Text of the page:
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Old 01-14-2012, 07:07 AM
 
21,193 posts, read 30,379,606 times
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Quote:
Originally Posted by David Aguilar View Post
Boulder has a weird ultra-liberal (don't get me wrong, I'm liberal too) vibe to it. Think Berkeley on steroids. It's hard to explain, but off-the-wall stuff comes outta there all the time (Port-A-Potty peeping Tom, an old lady who gardens naked, bears breaking into houses {ok, I know that one is nobody's fault }). It's one of those "it" places that people like to brag about living in. They like to run through town naked every Halloween. $300K for a fixer 70's era tract home. They even have an occupy camp. It's known as the "People's Republic of Boulder". Spitting your gum out on the street may get you referred to the Kyoto Protocol. Prairie dogs are revered.

Keep Boulder Weird - home

Visit Boulder first to see if you mesh, but Fort Collins may be a good town to consider in its place.

I was born in Long Beach, and IMO the majority of it is run-down or suburban. The areas near the water are nice, but it didn't really pop in my head considering what you want, and what you had as your other choices.

Re: Denver, Green Mountain HS is considered an above-average school in an above-average district, IMO it's odd that your friends didn't like it. Apples to apples, I found the schools I grew up with in CA to be better overall than many of the ones here (all of the CO schools my kids have attended seem exceedingly easy), but there is nothing inherently wrong with them, and you can get your kids into a good school (arts focused, public charter, high-scoring traditional, etc) if you try hard enough. I hear very few complaints about any of the better suburban districts, and most of the complaints about DPS (Denver city district) come from people who have never had kids enroll in it (got their opinion from the paper, the news, demographic biases, ancient history regarding racial busing and snow days, etc).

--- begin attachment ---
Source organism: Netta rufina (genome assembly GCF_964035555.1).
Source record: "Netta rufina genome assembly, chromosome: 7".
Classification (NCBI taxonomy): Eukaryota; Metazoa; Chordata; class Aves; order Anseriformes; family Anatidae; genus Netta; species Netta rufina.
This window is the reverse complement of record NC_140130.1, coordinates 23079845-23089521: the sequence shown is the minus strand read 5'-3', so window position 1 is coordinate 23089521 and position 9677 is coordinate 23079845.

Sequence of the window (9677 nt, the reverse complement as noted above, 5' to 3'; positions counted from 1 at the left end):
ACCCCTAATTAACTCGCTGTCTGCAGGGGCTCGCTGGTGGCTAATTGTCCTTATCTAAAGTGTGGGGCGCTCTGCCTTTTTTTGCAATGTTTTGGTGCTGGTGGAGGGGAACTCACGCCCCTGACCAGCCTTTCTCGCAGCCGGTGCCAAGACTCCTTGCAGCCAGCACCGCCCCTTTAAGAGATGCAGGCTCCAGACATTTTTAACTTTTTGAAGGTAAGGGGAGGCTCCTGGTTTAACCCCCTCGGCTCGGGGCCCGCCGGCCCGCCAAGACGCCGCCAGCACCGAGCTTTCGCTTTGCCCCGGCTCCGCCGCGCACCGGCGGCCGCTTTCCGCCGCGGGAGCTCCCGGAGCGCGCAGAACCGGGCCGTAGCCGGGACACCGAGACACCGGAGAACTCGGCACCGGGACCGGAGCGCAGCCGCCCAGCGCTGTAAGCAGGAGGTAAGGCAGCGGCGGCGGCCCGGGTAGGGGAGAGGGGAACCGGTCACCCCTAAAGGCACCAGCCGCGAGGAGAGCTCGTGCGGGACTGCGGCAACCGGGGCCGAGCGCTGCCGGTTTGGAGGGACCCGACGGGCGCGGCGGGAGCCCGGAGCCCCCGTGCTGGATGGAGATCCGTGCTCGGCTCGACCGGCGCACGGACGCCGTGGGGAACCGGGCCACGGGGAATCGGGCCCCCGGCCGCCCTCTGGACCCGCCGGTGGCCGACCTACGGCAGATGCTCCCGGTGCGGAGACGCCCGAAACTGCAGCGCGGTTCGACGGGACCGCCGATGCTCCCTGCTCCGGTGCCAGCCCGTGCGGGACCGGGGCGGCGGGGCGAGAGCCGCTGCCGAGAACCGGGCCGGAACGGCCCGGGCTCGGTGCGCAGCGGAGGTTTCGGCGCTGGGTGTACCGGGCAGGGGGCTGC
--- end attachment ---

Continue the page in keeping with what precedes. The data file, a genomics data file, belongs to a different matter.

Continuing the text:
Quote:
Originally Posted by where2raise View Post
Yeah I kind of knew Boulder would be something along those lines no doubt about it, I just wanted to hear what your take on it was. Fort Collins is a bit more conservative from what I hear, lots of high tech jobs there from what I've heard.

I see what you mean though. My friend moved there from Mercer Island (wealthy suburb of Seattle, some of the highest-scoring public schools in the nation), and that might explain it.


It's not Boulder or nothing by the way. There are affordable, more family-oriented suburbs just outside of town which will provide easy access to Boulder's amenities. Check out the suburbs of Louisville or Niwot.

http://en.wikipedia.org/wiki/Louisville,_Colorado
http://www.niwot.com/
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Old 01-14-2012, 07:20 AM
 
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Another thing to consider in terms of schools in urban areas are private and/or charter schools. You still have to research those schools, but they provide another option in terms of education. Here's one good example in my area: Syracuse Academy of Science Charter School | Elementary